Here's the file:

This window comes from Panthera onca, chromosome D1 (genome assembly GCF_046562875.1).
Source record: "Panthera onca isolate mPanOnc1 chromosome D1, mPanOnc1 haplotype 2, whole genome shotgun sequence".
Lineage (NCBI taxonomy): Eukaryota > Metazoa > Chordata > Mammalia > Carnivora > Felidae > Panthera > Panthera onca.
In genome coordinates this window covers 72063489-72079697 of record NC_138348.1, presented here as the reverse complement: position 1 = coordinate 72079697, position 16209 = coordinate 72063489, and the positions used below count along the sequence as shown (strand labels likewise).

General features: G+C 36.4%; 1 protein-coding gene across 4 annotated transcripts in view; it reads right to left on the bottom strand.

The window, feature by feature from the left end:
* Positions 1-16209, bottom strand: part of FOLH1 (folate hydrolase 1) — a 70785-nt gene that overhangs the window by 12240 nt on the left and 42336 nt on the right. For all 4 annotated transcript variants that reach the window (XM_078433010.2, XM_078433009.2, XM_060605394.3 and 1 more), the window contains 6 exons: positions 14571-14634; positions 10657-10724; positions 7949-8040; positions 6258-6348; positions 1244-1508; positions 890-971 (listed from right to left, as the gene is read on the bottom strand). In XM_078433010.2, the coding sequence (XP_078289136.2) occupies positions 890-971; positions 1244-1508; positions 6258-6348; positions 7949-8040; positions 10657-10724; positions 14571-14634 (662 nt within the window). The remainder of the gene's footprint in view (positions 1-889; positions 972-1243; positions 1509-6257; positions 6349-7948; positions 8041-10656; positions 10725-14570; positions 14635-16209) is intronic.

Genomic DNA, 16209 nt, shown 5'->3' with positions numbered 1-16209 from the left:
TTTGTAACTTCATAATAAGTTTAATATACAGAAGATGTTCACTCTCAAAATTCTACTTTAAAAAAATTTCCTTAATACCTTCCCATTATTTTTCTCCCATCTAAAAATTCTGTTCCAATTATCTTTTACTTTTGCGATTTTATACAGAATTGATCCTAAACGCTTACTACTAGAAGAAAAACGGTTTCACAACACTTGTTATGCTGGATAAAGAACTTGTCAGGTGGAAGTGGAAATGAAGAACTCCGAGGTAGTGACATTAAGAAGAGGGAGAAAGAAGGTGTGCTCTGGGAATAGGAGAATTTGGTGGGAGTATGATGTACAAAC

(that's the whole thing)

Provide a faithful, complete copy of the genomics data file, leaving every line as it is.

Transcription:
This window comes from Panthera onca, chromosome D1 (genome assembly GCF_046562875.1).
Source record: "Panthera onca isolate mPanOnc1 chromosome D1, mPanOnc1 haplotype 2, whole genome shotgun sequence".
Lineage (NCBI taxonomy): Eukaryota > Metazoa > Chordata > Mammalia > Carnivora > Felidae > Panthera > Panthera onca.
In genome coordinates this window covers 72063489-72079697 of record NC_138348.1, presented here as the reverse complement: position 1 = coordinate 72079697, position 16209 = coordinate 72063489, and the positions used below count along the sequence as shown (strand labels likewise).

General features: G+C 36.4%; 1 protein-coding gene across 4 annotated transcripts in view; it reads right to left on the bottom strand.

The window, feature by feature from the left end:
* Positions 1-16209, bottom strand: part of FOLH1 (folate hydrolase 1) — a 70785-nt gene that overhangs the window by 12240 nt on the left and 42336 nt on the right. For all 4 annotated transcript variants that reach the window (XM_078433010.2, XM_078433009.2, XM_060605394.3 and 1 more), the window contains 6 exons: positions 14571-14634; positions 10657-10724; positions 7949-8040; positions 6258-6348; positions 1244-1508; positions 890-971 (listed from right to left, as the gene is read on the bottom strand). In XM_078433010.2, the coding sequence (XP_078289136.2) occupies positions 890-971; positions 1244-1508; positions 6258-6348; positions 7949-8040; positions 10657-10724; positions 14571-14634 (662 nt within the window). The remainder of the gene's footprint in view (positions 1-889; positions 972-1243; positions 1509-6257; positions 6349-7948; positions 8041-10656; positions 10725-14570; positions 14635-16209) is intronic.

Genomic DNA, 16209 nt, shown 5'->3' with positions numbered 1-16209 from the left:
TTTGTAACTTCATAATAAGTTTAATATACAGAAGATGTTCACTCTCAAAATTCTACTTTAAAAAAATTTCCTTAATACCTTCCCATTATTTTTCTCCCATCTAAAAATTCTGTTCCAATTATCTTTTACTTTTGCGATTTTATACAGAATTGATCCTAAACGCTTACTACTAGAAGAAAAACGGTTTCACAACACTTGTTATGCTGGATAAAGAACTTGTCAGGTGGAAGTGGAAATGAAGAACTCCGAGGTAGTGACATTAAGAAGAGGGAGAAAGAAGGTGTGCTCTGGGAATAGGAGAATTTGGTGGGAGTATGATGTACAAAC